Chair Medd next drew attention to Attachment D (June 7, 2006) - parts of recent amendments to Administrative Rule 41, which governs access to judicial records. He noted particularly new Section 5(b)(5), which provides that names of qualified or summoned jurors and the contents of qualifications forms are confidential if disclosure is prohibited or restricted by court order.
Staff noted that, with the exception of the reference to the names of summoned jurors, the rule provision is a different way of reflecting the current statutory provision, which provides that names of qualified jurors and the contents of the qualification forms are "available to the public" unless the court determines access should be limited.
Judge Medd asked whether, as a juror privacy and security issue, there should direction in
AR 9, or elsewhere, that provides some mechanism by which the court can routinely review the
affected juror information before it is disclosed to the public. He said in many cases disclosure of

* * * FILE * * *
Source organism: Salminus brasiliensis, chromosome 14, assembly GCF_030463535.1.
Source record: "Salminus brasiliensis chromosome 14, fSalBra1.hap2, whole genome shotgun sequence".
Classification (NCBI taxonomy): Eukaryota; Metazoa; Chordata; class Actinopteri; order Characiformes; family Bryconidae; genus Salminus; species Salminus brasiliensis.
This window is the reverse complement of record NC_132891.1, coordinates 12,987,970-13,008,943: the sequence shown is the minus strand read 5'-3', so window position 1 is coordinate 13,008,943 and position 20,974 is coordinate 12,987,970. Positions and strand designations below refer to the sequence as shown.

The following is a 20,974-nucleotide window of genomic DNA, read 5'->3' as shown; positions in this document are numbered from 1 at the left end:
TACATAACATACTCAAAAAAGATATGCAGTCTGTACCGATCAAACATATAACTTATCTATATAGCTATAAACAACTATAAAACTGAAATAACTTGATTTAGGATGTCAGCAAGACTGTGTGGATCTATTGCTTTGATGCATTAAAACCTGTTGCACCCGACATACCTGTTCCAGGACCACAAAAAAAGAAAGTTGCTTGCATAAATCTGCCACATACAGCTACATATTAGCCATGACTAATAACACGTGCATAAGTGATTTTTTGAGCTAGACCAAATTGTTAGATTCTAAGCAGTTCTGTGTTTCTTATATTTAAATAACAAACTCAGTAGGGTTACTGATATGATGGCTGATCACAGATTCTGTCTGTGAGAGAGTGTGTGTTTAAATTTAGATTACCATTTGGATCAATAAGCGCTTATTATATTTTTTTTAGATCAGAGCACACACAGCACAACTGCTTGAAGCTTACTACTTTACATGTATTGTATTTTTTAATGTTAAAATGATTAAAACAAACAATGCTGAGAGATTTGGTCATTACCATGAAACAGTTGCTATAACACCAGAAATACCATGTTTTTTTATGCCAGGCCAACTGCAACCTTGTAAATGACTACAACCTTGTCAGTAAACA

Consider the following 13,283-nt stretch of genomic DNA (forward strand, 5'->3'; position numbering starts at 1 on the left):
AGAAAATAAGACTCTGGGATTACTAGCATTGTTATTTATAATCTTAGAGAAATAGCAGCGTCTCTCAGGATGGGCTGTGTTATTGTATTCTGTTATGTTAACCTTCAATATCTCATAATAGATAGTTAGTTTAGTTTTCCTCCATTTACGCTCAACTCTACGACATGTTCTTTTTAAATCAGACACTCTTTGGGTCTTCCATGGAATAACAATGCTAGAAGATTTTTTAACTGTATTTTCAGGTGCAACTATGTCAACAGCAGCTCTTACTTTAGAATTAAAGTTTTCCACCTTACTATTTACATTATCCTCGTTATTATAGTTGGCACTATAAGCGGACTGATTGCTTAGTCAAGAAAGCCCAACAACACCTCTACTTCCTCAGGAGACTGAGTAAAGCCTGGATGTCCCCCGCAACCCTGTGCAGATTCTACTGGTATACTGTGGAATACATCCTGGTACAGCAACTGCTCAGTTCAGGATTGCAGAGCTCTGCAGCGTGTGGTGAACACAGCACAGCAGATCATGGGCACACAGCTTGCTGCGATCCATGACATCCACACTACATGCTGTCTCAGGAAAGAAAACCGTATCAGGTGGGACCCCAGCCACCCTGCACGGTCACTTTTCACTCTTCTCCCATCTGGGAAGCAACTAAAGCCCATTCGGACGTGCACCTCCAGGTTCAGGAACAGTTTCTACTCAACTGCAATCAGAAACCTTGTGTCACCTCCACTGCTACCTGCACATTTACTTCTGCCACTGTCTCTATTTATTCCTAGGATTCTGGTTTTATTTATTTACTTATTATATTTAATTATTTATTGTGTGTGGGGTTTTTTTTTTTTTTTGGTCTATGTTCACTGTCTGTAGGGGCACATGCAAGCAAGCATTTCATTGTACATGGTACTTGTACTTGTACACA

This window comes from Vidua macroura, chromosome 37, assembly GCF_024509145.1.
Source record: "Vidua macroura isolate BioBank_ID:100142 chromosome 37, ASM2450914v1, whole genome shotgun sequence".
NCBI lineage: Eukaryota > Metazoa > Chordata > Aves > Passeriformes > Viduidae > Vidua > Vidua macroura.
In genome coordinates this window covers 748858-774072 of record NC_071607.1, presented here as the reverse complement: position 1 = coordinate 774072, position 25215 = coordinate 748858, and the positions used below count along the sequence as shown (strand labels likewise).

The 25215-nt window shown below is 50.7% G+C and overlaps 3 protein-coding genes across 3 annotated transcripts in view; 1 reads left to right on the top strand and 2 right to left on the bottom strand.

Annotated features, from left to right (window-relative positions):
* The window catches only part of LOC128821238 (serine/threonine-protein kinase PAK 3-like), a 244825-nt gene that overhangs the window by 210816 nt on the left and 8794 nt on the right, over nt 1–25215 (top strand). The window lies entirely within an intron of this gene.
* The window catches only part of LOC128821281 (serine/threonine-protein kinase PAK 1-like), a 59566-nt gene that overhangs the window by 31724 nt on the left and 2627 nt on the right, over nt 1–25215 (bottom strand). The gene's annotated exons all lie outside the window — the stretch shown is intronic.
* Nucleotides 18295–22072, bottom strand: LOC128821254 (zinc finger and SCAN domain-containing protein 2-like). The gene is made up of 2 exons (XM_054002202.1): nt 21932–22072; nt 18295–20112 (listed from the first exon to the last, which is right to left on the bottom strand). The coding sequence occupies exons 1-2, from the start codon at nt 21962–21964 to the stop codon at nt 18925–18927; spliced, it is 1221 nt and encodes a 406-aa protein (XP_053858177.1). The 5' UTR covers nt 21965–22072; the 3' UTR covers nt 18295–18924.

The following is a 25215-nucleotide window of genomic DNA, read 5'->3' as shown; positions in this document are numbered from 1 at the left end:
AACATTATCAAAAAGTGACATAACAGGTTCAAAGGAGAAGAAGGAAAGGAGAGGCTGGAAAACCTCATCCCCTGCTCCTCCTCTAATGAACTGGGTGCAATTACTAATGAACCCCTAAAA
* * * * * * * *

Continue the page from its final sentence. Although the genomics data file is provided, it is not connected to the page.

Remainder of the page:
the information is automatic and the court has never had an opportunity to determine whether access
should be limited unless a specific issue is raised by a party. He said it may also be a potential
education issue as judges may not be generally aware that access to names of qualified jurors and
the contents of the qualification form can be limited.
Administrative Rule 9 Standards and ABA Principles for Juries and Jury Trials
Chair Medd next drew attention to Attachment F (June 7, 2006) - a staff memorandum concerning the AR 9 Standards and the recently adopted ABA Principles, followed by AR 9, the Standards Relating to Juror Use and Management, and the ABA Principles. Staff noted, as the memorandum summarizes, that the ABA Principles for Juries and Jury Trials do not replace the ABA Standards, which are reflected in the AR 9 Standards. He said the ABA Principles incorporate, in various places, language from the ABA Standards, make references throughout to particular Standards, and address several jury issues not addressed in the Standards.